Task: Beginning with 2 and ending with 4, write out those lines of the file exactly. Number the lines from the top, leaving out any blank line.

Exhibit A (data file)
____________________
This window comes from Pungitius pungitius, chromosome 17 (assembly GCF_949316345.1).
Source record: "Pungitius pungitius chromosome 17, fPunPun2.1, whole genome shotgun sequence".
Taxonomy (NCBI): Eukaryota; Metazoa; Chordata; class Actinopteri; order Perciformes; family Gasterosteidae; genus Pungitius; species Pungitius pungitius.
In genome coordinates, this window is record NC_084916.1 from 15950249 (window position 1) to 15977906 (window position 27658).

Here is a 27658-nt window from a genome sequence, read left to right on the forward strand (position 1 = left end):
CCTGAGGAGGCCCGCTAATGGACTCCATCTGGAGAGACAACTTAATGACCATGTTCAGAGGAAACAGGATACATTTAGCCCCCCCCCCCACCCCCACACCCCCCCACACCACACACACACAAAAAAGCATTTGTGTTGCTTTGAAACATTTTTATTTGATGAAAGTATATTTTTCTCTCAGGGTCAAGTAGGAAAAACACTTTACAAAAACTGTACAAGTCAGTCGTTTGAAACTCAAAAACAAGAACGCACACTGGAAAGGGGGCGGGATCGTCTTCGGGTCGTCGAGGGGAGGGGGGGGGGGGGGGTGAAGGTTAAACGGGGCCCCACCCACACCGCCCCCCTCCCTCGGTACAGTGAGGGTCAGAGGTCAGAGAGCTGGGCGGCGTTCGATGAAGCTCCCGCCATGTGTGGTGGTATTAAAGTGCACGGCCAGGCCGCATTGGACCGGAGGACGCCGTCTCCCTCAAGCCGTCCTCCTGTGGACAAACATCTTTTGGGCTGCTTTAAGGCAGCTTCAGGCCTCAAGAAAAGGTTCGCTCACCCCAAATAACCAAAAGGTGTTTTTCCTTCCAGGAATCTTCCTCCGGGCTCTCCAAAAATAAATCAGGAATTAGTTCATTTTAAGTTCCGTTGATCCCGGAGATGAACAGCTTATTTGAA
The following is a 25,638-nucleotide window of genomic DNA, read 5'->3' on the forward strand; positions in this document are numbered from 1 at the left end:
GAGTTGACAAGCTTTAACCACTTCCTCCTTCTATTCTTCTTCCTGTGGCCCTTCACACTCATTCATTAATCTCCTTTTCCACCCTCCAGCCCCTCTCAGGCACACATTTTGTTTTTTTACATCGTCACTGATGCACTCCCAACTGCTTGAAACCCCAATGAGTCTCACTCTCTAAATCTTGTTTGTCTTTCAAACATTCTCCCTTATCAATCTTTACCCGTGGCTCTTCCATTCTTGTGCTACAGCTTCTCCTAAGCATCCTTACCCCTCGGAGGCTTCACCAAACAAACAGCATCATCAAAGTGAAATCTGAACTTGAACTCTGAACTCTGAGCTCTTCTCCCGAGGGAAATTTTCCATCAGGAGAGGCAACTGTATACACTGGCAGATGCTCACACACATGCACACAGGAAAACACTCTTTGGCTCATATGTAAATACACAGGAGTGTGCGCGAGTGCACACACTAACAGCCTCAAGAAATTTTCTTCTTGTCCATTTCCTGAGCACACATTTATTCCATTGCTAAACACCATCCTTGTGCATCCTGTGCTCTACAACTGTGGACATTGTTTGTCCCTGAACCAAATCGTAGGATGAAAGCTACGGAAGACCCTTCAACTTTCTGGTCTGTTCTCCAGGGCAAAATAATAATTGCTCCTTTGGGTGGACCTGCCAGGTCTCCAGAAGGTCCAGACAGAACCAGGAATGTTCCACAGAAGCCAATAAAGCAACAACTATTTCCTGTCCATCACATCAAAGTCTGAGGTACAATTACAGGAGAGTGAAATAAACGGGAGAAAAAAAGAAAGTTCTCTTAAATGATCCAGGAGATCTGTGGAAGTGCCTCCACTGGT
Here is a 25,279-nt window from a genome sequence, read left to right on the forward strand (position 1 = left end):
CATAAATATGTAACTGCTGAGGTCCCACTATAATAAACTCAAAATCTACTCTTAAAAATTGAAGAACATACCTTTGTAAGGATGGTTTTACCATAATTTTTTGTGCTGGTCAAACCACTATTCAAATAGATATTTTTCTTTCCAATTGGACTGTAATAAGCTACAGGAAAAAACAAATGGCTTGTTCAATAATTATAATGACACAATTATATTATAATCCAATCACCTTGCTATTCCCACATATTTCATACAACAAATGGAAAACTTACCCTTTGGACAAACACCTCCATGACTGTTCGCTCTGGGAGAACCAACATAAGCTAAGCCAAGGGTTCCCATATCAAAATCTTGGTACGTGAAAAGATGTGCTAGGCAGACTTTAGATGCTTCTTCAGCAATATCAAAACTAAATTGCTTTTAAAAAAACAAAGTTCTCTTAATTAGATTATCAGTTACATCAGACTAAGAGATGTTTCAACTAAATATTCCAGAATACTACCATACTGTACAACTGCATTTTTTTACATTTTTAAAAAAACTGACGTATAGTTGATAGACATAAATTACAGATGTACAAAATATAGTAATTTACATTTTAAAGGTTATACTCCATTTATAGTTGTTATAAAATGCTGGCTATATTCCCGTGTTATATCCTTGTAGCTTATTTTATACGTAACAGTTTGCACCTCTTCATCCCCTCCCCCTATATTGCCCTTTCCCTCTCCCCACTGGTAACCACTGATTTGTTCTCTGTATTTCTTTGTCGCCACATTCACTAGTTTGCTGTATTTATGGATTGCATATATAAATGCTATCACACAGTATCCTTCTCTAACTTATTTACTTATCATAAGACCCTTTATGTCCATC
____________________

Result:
Source record: "Pungitius pungitius chromosome 17, fPunPun2.1, whole genome shotgun sequence".
Taxonomy (NCBI): Eukaryota; Metazoa; Chordata; class Actinopteri; order Perciformes; family Gasterosteidae; genus Pungitius; species Pungitius pungitius.
In genome coordinates, this window is record NC_084916.1 from 15950249 (window position 1) to 15977906 (window position 27658).